Monday, 18 October 2010

Incredible Hulk #189. The blind girl and the Mole Man

(Cover from July 1975.)

"None Are So Blind...!"

Written by Len Wein.
Drawn by Herb Trimpe and Joe Staton.
Lettering by Artie Simek.
Colours by Glynis Wein.


Yet again the Hulk demonstrates his uncanny ability to speak any language known to man, as he finds himself in a Siberian village and understands everything everyone says to him. Just where did such a stupid character get such an incredible gift for speaking so badly in so many tongues?

Having easily survived the destruction of the Gremlin's stronghold last time out, the Hulk meets a blind girl - Katrina - and befriends her, only to learn her village is raided every night by a horde of strange small creatures who turn out to be the Mole Man's subterraneans. It seems Katrina's scientist grandfather's developed a cure for her blindness and, being all but blind himself, the Mole Man wants it.

The Hulk's not having any of that and, venturing into the Mole Man's underground kingdom, he takes on the villain's diminutive hordes to retrieve the now-stolen medicine. That done, he returns it to the village where, being a comic book cure, it removes Katrina's blindness within seconds.

But here's the rub. When Katrina sees him for the first time, she sees our protagonist not as the Hulk, an ugly and frightening brute, but as the man he really is inside - Bruce Banner. This prompts the Hulk to leave the village behind, tears streaming down his face because, while Katrina may look into his eyes and see a man, the Hulk can see only a monster.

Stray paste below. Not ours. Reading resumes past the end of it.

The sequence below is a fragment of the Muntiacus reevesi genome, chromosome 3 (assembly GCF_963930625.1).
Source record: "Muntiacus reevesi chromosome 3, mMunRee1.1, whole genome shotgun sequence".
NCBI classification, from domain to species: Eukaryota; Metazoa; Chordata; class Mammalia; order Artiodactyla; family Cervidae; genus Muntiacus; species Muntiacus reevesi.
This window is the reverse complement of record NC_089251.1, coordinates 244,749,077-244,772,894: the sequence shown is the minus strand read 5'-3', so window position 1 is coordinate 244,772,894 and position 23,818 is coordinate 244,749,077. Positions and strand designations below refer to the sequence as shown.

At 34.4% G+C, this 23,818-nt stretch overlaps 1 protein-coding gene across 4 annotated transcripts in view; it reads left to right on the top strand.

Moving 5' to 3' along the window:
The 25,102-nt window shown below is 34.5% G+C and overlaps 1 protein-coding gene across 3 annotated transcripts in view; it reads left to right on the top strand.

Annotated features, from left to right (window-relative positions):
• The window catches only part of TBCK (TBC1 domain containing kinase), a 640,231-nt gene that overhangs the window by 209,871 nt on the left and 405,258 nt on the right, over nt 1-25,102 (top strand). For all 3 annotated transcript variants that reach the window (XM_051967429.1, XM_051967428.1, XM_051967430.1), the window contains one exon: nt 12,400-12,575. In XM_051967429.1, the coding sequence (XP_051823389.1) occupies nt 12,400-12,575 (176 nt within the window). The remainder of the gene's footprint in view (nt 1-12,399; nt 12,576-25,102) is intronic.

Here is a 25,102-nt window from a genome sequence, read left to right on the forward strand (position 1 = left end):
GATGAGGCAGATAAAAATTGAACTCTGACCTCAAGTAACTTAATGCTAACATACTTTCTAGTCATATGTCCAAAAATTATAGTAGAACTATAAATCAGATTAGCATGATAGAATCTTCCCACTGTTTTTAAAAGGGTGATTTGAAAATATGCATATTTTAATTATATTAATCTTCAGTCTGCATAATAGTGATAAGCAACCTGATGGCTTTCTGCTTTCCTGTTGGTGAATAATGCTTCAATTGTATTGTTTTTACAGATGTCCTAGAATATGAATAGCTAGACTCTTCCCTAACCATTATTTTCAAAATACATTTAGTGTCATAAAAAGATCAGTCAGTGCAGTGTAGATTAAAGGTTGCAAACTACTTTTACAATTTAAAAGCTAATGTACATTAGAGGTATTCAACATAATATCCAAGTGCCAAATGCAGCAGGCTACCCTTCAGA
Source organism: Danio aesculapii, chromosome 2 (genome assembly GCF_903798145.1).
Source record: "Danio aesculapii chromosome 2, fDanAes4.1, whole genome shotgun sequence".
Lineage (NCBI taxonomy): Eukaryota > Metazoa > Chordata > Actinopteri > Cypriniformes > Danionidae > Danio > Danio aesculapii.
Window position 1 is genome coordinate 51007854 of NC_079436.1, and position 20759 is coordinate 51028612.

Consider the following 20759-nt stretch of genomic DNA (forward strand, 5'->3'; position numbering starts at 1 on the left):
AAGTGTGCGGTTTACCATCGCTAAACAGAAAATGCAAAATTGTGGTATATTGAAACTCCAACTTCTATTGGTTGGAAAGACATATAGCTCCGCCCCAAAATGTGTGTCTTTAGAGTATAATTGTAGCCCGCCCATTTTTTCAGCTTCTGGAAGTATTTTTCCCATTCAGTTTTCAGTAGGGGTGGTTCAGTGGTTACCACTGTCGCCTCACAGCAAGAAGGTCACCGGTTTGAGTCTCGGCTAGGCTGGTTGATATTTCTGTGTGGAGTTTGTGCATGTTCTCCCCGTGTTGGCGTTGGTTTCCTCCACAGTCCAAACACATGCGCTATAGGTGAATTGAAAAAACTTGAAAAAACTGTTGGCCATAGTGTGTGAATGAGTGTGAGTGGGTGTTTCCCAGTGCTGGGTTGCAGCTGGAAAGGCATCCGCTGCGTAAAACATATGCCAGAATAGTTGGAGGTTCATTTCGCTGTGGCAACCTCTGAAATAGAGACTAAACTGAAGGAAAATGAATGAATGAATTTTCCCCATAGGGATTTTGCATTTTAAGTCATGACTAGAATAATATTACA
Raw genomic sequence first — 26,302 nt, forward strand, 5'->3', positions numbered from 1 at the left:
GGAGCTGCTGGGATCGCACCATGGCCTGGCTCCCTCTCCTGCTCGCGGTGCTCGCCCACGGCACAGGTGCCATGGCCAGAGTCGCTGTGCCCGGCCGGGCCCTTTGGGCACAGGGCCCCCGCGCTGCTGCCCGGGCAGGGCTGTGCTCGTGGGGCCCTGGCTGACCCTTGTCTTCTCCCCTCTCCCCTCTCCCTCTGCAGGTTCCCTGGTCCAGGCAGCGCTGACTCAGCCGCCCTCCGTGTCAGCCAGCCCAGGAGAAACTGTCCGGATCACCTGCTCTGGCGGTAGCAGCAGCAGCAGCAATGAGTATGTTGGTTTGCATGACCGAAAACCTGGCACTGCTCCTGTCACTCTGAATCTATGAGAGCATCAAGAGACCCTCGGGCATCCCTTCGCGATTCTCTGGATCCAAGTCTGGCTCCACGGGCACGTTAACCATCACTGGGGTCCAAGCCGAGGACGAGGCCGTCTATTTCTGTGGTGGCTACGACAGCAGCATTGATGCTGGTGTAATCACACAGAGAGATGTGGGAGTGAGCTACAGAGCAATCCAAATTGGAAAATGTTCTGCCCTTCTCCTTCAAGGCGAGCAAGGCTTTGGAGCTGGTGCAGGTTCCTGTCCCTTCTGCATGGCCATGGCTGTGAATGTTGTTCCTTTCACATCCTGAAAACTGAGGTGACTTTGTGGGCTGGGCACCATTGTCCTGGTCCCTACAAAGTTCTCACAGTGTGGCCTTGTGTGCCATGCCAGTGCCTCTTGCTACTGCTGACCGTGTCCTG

It's a lovely little story that, not for the first time in the strip's history, draws on its Frankenstein roots to engage our sympathies. While that trick might not be new, what is new is the story's told entirely in the First Person by the Hulk. It's a bit of a surprise, given his notoriously foggy memory, to discover the Hulk can actually recall an entire adventure, let alone retell it coherently, but it's a conceit that works and, along with its oddly fairy-tale like mood, lifts the tale well above recent offerings.

4 comments:

Anonymous said...

This was a nice story that I consider to be one of my favorites.But it does get lost with so much retelling and myth rebuilding that it could have been any other comic character.I did enjoy the following issue as well.It returned the Hulk back to his own world,daydreaming about the more peaceful places and characters that he'd been and knew.Marie Severin even made a nice comeback.Budd

Anonymous said...

I have the exact cover but it is a 3 rings mead binder. Wonder how much this is worth. 49ers Fan

The Cryptic Critic said...

Sadly, if it has holes punched in it, I fear you'd struggle to get anything for it.

NINE9INCHE STUD said...

you know the ending time might be kind of corny, to tell you the truth but the story of a blind girl see that see's Incredible hulk as hansome woodman' the man she like to see but the whole big ole green monster images. gonna love it difficult roll up to the power suggestions

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